The movie poster for 1953’s The War of the Worlds. Inset photo: A Meccano box from the 1950s.
Below is Chapter Six of BOOM: A Child of the Beach in Toronto Remembers the 50s.
Every Tuesday over the next few months, Beach Metro News will post up another chapter of the book on our website at https://www.beachmetro.com/ for readers to enjoy. For more information on the book, contact Black at firstname.lastname@example.org
To see our earlier story on Black, and to read Chapter One, please go to https://www.beachmetro.com/2020/07/14/former-residents-book-looks-back-on-growing-up-in-the-beach-in-the-fifties/
Hard copies of the book BOOM: A Child of the Beach in Toronto Remembers the 50s are now available locally at Book City on Queen Street East and Danforth Avenue and at The Great Escape Book Store on Kingston Road.
BOOM: A Child of the Beach in Toronto Remembers the 50s
CHAPTER SIX: ‘And the occasional fire’
By KEITH BLACK
I know exactly where I was and what I was doing in the afternoon of June 5, 1954. I was sitting with several friends in the Beach Theatre on the south side of Queen Street, just west of Waverley Road and we were being scared to death.
It was hard to watch. The Martians in the movie The War of the Worlds based on a story by H.G. Wells, were attacking us. I will never forget it. I am not embarrassed to say that I was petrified; after all, I was only seven years old. In 1938 the radio version of the same story had managed to cause hundreds of thousands of grown-ups to panic.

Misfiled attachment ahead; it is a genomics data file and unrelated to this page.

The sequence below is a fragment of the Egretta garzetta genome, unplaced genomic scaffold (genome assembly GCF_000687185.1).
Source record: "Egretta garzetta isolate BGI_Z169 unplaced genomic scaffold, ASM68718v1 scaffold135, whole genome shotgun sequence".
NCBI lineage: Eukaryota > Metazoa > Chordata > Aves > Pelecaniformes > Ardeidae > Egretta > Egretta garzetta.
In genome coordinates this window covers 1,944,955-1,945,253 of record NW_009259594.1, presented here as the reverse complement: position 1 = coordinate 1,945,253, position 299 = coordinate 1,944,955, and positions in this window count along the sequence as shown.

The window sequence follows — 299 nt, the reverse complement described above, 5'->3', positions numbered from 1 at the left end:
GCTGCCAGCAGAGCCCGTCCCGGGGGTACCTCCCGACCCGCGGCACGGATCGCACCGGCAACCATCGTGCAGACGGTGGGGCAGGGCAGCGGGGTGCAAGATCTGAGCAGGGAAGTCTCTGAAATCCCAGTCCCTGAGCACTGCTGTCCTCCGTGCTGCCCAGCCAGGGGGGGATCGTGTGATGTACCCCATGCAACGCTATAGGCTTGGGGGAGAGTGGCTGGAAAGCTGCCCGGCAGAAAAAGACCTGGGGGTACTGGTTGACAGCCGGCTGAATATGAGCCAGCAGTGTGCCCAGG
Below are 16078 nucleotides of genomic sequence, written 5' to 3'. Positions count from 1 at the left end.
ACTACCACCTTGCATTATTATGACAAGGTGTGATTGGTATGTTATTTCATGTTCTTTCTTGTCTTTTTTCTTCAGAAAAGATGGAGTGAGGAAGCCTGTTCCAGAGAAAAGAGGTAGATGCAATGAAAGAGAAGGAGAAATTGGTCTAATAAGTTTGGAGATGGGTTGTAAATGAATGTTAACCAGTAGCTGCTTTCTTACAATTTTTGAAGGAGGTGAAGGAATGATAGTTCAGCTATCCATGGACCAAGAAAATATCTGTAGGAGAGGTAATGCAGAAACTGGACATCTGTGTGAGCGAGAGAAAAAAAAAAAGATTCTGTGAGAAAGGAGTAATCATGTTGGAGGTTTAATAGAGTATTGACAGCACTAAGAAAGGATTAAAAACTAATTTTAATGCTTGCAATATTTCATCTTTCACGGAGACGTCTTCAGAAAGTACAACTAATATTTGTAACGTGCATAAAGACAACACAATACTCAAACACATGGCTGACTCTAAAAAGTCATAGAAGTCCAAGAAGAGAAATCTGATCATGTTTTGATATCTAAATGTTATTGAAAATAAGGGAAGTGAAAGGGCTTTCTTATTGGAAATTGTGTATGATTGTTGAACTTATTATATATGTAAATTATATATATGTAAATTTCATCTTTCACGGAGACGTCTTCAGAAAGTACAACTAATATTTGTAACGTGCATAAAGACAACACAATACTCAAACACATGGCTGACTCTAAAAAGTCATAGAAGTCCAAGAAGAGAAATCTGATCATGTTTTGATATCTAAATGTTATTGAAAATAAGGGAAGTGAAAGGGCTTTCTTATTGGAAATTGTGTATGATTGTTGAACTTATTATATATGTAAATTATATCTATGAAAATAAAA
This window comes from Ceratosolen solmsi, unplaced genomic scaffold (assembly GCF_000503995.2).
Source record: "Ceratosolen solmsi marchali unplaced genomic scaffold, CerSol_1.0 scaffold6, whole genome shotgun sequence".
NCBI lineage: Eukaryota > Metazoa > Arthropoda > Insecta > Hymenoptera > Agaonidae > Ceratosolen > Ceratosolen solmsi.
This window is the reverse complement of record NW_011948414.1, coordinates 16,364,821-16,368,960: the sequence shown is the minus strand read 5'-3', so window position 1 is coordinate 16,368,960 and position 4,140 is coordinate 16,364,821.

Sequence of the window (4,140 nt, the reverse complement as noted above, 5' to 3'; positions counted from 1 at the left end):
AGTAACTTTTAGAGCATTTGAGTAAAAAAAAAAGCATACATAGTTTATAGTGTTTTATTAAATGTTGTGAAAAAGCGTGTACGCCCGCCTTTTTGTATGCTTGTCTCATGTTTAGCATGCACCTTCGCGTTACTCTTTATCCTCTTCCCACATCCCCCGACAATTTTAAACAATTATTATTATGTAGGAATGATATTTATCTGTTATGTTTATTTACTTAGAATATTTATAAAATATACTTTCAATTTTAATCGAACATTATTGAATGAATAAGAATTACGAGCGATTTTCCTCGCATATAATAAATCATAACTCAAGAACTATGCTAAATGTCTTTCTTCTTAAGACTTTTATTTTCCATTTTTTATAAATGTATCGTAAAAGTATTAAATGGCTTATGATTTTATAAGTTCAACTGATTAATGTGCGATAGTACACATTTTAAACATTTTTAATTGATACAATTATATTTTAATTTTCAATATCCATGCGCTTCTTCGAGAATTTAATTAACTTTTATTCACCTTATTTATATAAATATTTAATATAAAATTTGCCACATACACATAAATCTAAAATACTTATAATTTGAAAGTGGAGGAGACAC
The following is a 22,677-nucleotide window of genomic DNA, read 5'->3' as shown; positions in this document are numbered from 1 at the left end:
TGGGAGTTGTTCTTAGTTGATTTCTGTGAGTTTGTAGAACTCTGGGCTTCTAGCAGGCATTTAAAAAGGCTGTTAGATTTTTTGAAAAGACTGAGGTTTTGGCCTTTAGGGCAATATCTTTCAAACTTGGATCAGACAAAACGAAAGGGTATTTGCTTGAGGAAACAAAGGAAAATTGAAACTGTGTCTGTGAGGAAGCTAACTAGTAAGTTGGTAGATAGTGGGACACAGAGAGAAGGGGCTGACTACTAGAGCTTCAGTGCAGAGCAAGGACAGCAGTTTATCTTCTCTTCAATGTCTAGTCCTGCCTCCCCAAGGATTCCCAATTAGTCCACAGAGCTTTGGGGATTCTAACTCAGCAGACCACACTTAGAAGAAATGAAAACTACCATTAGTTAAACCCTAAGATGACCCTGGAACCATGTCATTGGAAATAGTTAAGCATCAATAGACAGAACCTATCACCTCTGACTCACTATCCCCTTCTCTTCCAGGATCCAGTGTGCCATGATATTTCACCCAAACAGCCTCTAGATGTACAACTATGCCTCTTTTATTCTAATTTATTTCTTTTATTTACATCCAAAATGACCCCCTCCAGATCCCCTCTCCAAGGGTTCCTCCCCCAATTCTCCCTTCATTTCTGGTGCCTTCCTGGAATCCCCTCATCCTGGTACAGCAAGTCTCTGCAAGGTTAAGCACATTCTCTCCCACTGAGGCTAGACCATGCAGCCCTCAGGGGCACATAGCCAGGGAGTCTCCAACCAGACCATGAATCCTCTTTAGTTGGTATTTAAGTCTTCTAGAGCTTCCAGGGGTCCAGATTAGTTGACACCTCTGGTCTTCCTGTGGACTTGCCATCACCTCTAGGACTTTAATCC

The parents of the Fifties must have considered movie matinees to be the greatest of bargains. For 20 cents (15 cents for admission and five cents for popcorn) they got their child out of the house for an entire Saturday afternoon and they knew where he or she was.It has been suggested that Saturday matinees were a contributing cause of the Baby Boom. During that time we would be entertained by a cartoon, a newsreel, a serial film, and two movies. Sometimes they even threw in a “follow the bouncing ball” sing-a-long and we actually sang along; Yes, We Have No Bananas was a favourite.